When that interest number goes down, the amount you owe is reduced a little as well. At the most basic level, the benefit of a lower interest rate is that, over the life of the loan, the total sum of all your payments will be smaller, thus saving you money.

Factors To Consider Before Refinancing

Once you know what your rate options are, how do you determine if now is the right time to refinance your student loans?

Employment

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First, you should take honest stock of your current employment status and your future earning potential. These are important factors, because refinancing and exchanging a federal loan for a private one can remove some flexibility in your payment schedule. Stability in a current position as well as the likelihood of a promotion with salary increases work in your favor when refinancing because they allow you to plan with confidence.

Terms and Conditions of the New Loan

If you feel like you could be laid off or terminated in the near future, or if you are seeking a career change, it might not be a great time to refinance. One way that a new set of terms could be less forgiving than your previous ones is that you might not have the forbearance or deferment option. Forbearance allows you to temporarily postpone or reduce your student loan payments.

Another factor may be that the lender requires a loan to be paid off in 10 years instead of 20. Even if you get a lower interest rate, the accelerated payments will result in a higher monthly expense.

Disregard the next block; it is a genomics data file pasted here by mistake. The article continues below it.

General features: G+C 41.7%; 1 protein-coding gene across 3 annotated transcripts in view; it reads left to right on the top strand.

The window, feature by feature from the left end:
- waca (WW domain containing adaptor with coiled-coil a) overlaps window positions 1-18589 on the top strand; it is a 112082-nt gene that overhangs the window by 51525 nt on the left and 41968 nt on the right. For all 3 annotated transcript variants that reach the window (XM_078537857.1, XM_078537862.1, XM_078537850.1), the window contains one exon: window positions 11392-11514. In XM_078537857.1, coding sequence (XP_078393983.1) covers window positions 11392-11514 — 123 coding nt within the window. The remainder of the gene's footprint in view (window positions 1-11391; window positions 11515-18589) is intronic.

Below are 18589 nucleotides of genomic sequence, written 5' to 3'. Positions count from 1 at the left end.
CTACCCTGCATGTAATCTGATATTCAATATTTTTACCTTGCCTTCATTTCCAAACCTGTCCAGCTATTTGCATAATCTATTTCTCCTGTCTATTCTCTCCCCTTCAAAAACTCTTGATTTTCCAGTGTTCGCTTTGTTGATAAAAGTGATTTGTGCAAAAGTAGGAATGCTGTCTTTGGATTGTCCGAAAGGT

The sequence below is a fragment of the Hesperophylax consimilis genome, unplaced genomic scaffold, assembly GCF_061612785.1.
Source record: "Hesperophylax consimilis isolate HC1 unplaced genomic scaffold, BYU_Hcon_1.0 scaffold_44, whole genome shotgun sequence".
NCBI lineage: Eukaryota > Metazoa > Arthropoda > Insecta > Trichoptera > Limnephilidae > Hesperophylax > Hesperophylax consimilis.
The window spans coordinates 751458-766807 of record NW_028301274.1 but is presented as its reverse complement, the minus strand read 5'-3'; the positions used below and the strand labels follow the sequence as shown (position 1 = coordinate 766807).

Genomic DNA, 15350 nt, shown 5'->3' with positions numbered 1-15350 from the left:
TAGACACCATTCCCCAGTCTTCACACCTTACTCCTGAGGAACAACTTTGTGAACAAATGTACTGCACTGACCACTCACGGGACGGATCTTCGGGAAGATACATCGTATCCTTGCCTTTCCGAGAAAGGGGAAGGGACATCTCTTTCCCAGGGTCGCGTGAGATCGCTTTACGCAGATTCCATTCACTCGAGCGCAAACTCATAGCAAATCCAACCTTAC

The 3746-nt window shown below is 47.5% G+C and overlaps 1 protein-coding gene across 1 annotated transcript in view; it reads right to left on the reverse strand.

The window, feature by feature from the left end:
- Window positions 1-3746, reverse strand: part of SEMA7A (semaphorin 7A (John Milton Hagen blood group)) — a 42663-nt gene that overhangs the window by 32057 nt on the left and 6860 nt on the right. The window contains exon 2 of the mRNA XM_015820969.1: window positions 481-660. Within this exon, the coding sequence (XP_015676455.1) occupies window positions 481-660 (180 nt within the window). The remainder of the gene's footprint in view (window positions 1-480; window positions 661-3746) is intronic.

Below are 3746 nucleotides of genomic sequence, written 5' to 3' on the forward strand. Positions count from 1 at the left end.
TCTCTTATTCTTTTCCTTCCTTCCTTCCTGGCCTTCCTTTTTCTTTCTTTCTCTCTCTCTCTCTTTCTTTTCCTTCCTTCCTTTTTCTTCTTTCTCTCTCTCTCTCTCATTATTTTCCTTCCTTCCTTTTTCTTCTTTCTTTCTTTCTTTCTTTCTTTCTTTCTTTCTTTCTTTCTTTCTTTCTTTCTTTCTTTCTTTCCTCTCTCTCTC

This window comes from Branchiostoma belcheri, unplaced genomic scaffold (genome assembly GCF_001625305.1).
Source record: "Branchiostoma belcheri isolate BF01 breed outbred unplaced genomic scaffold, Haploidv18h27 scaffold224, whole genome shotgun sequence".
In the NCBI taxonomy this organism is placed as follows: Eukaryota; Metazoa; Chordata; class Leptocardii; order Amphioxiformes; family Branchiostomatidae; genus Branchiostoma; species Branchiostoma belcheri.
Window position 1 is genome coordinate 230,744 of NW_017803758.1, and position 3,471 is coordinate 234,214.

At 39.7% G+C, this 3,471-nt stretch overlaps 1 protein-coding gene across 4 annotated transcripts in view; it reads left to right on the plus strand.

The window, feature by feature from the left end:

Your Credit Score

When considering the option of refinancing your student debt, it is important to research your credit score. If you’re in a good credit score range, you will be eligible for the lender’s lowest interest rates and most generous terms. On the other hand, a bad credit score might force you to hold off until your credit is better.

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Fixed vs Variable Rates

Also, take some time to mull over your fixed versus variable rate options. Fixed rates are great if you lock in a low one, meanwhile variable rates are adjustable. Given that we are in a rising interest rate environment, your variable rate is likely to increase significantly over time, so it is best to focus on refinancing for the lowest rate possible.

Read The Fine Print

If you have federal loans, and refinancing them into private loans seems to make sense after the aforementioned considerations, be careful and read the small print. There are a number of programs and perks that came with your federal loans that don’t apply to private loans. These include income-based repayment and loan forgiveness.